Aug 05, 2011 5:59 PM GMT
From the Canadian AIDS Treatment & Information Exchange (CATIE)
Fear-based campaigns: The way forward or backward?
By Zak Knowles and Laurel Challacombe
Fear-based HIV campaigns were popular in the early years of the HIV epidemic—they typically used scary imagery, such as tombstones, to alert the population to the dangers of HIV/AIDS. Fear-based HIV campaigns have resurfaced with the “It’s Never Just HIV” campaign initiated by the New York City Department of Health. This campaign has dramatically divided HIV activists. But do fear-based campaigns work?
The “It’s Never Just HIV” campaign set off a barrage of commentary from AIDS activists and organizations, with arguments for and against the campaign.
Those who support the campaign believe that there is complacency surrounding HIV and that it is time to remind people of the consequences of HIV infection; it is not something solved by simply popping a pill a day. One of the most vocal supporters was activist Larry Kramer, a writer and founder of ACT UP (AIDS Coalition to Unleash Power) who said: “This ad is honest and true and scary, all of which it should be. HIV is scary and all attempts to curtail it via lily-livered nicey-nicey “prevention” tactics have failed.”1
Those who are critical of the campaign, including New York’s Gay Men’s Health Crisis (GMHC) and the Gay and Lesbian Alliance Against Defamation (GLAAD), believe that it stigmatizes both people living with HIV and gay and bisexual men—particularly Black and Hispanic gay men—and creates more fear of the virus. Marjorie Hill, GMHC's Chief Executive Officer said: "We know from our longstanding HIV prevention work that portraying gay and bisexual men as dispensing diseases is counterproductive. Studies have shown that using scare tactics is not effective.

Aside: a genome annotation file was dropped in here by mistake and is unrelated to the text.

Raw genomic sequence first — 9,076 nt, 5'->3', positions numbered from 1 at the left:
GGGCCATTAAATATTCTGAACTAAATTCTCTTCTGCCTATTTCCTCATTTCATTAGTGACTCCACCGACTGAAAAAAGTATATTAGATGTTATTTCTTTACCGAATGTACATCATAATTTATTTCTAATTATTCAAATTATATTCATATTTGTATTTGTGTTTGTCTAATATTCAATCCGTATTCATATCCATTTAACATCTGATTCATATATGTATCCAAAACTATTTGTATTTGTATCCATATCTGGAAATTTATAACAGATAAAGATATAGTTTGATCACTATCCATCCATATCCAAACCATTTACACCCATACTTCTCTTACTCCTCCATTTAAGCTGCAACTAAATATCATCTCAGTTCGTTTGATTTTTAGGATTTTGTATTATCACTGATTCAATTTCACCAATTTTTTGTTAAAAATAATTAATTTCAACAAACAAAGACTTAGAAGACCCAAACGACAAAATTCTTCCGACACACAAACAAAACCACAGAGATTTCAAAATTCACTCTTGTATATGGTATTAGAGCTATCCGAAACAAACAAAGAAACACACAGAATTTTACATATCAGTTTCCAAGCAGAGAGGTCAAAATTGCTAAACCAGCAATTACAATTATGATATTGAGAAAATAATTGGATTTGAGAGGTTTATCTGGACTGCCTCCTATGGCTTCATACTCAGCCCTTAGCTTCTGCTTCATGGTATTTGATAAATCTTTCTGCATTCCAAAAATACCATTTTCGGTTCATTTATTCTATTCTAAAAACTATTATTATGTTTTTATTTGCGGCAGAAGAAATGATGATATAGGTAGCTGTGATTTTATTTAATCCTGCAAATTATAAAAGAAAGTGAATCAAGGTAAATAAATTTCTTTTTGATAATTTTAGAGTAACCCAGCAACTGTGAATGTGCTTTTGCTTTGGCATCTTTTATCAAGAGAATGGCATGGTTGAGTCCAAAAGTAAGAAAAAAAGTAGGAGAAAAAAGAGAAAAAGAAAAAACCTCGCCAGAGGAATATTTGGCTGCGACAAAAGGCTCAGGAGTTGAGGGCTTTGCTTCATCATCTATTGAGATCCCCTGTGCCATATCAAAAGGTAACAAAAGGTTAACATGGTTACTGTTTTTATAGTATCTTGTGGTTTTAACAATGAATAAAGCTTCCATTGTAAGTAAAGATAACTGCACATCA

Much research has been conducted to investigate whether or not fear-based campaigns are effective.
fear-based campaigns can produce the opposite effect of what was intended. Such campaigns have been found to provoke two simultaneous, opposing reactions:6,9,10 on the one hand, a positive response—the tendency to adopt the recommended behaviour; on the other hand, a negative response, or a defense mechanism, which results in not adopting the recommended behaviour. More specifically, a fear-based message may evoke the following defensive mechanisms:
Denial—If people believe that the harmful consequence is unlikely or impossible, they may discount or deny the information and the relevance of the message.10,11,12
Othering—“Othering” occurs when the target audience thinks that the message is not directed at them but at some other group.11 For example, older gay men may rationalize that the target audience is younger gay men. When “othering” occurs, people do not heed the message or change their behaviour.
Ridiculing—Ridiculing occurs when a person thinks the message is absurd and, consequently, does not heed its message.
Minimizing—Minimizing occurs when people think that the negative outcome is exaggerated and therefore don’t respond to the message. For example, younger people are more likely to not have a sense of their own mortality; this may lead them to minimize the message.
Avoidance—People may avoid the message altogether.11 People don’t necessarily want their views challenged and may therefore avoid the messages—by flipping the page, changing the channel or simply tuning out.